That oil will likely end the year with its biggest loss since 2014—down 25 percent—and its worst December since 2015, off 11 percent, is no longer news. What everyone wants to know is how will crude start the New Year and where it will settle at the end of this week.
Crude Oil Weekly YTD
If last week was any indication, 2019 might be a roller coaster like no other. Just before the Christmas break, the commodity took a 7 percent plunge. That was followed by a 9 percent jump right after the holiday, and a 4 percent slump the very next session.
Volatility was heightened more because of equities than energy. To oil producers’ chagrin, the 1.2 million-barrels-per-day output cut announced on December 7 by the Organization of the Petroleum Exporting Countries (OPEC) and Russia has been neutered by unyielding US production. With little else to go on, oil has behaved more like Wall Street’s Siamese twin: Falling and rising on global recession worries and powerful buybacks prompted by global macro factors, rather than crude production outages in Libya and Venezuela.
Will 2019 Be OPEC’s Year?
That could change in the New Year as traders, back from the holidays with a sharper focus on energy fundamentals, become more sensitive to the machinations of OPEC—which, interestingly, is planning an extraordinary meeting in April (read: another production cut) to apply a new round of upward pressure on the market.
Some, like John Kilduff, founding partner at New York energy hedge fund Again Capital, think 2019 could also bring back something that had been virtually absent the past few months: geopolitical risk. Says Kilduff:
“The US decision to withdraw troops from Syria and Jim Mattis’ resignation as defense secretary from the Trump administration in protest of that are two ticking time-bombs for geopolitical risk in the coming year.”
Helima Croft, global head of commodity strategy at RBC Capital Markets in London, believes oil is on a comeback too, telling a CNBC segment last week: “At some point, I do think fundamentals should reassert themselves in this market.”
Or Will The Bears Continuing Ruling Oil?
Others, like Adam Sarhan, chief executive at global macro fund 50 Park Investments in New York, is advising clients to be cautious of any oil rally story. Says Sarhan: “What’s happening in the fourth quarter now will likely continue in the first quarter of the new year.” He adds:
“Oil and gasoline are both in bear markets and until we see any major bullish catalyst, the path of least resistance will still be lower. There’s no bullish change in fiscal policy or monetary policy that I see on the horizon. We do not have any kind of fixed stimulus coming from global central banks; in fact there’s more tightening, and that’s not good for markets. The sum effect is, six months out, prices could probably be lower than they are today.”
Independent energy analyst and Forbes contributor Gaurav Sharma also has a bearish outlook, saying OPEC continues to underestimate the production of US crude, which grew by two million barrels per day since 2017 to reach a record high 11.7 million bpd. Contingent upon shale decline rates, the US is expected to remain a solid buffer producer to OPEC over the next 5 to 7 years, with forecasts for 12 million bpd in 2019, and 15 million by 2025.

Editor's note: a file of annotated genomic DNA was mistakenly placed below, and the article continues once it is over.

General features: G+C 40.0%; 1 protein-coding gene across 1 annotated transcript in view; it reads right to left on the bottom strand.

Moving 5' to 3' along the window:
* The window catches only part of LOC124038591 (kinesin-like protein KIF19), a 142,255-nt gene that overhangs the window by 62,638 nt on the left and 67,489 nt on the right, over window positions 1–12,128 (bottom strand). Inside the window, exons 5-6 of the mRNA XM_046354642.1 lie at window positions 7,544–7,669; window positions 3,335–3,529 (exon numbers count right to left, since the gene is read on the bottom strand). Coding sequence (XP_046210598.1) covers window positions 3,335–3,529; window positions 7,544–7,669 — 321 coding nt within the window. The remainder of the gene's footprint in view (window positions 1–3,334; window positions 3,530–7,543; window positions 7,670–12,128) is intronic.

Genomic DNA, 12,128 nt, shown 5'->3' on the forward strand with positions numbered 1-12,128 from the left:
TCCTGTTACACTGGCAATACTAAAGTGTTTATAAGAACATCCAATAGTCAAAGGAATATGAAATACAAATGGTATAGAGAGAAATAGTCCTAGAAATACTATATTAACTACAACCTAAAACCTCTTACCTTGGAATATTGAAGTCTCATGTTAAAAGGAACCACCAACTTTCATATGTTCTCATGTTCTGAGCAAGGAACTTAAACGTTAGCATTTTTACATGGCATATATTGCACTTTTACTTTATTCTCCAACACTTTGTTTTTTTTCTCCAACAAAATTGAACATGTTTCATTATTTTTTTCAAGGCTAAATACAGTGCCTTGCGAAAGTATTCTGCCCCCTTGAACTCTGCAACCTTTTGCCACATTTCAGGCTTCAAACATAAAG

Sharma is cognizant of the fact that the US produces the light, sweet crude that might be perfect for gasoline, and not the “heavier” oil from the Middle East that American refineries need for turning out diesel and other middle distillates. But in a market focused on total production numbers, it is US crude that is determining price direction and it is US crude that will benefit from any rally, the UK-based analyst says.
Thus, if OPEC expands cuts, Sharma says its “desired price range of $60-70 per barrel might well be achieved, but that would encourage higher production Stateside and a loss of market share for some in OPEC.” He adds:
“Apart from issues with its own credibility, the potent problem OPEC is grappling with is that it is damned if it cuts output, and damned if it doesn’t, with either move bringing a different kind of crude pain; and all of it for the sake of trying to keep oil prices within a very modest $60-70 range.”
Precious Metals On A Higher Path
Staying on the global macro track, it could be a different story for precious metals.
Gold, which has been on a slow-burn rally since October, is expected to pierce the $1,300 per ounce barrier in the coming weeks and could even get to $1,500 by the first quarter if global recession continue to heighten.
Gold Weekly YTD
The yellow metal has had nine positive closes in 10 days of trading, boosted by the general slump in equities and worries over the partial US government shutdown since last week. For the year, though, gold remains on track to a 2% loss.
Walter Pehowich, executive vice-president at Dillon Gage Metals in Addison, Texas, says:
“Going into 2019, I expect the price of gold to benefit from geopolitical risks and a softening dollar. I expect physical demand for gold to increase exponentially, as investors watch US debt explode and the costs of entitlements getting totally out of hand as our politicians continue to ignore all the warning signs.”
Sarhan of 50 Park Investments concurs, saying he’s been shepherding his clients toward precious metals. Says Sarhan:
“Gold did not rally when oil began rallying 18 months ago and is extremely undervalued. When inflation picks up and you get economic threats or a bear market for oil like now, the natural hedge to run to will be gold.”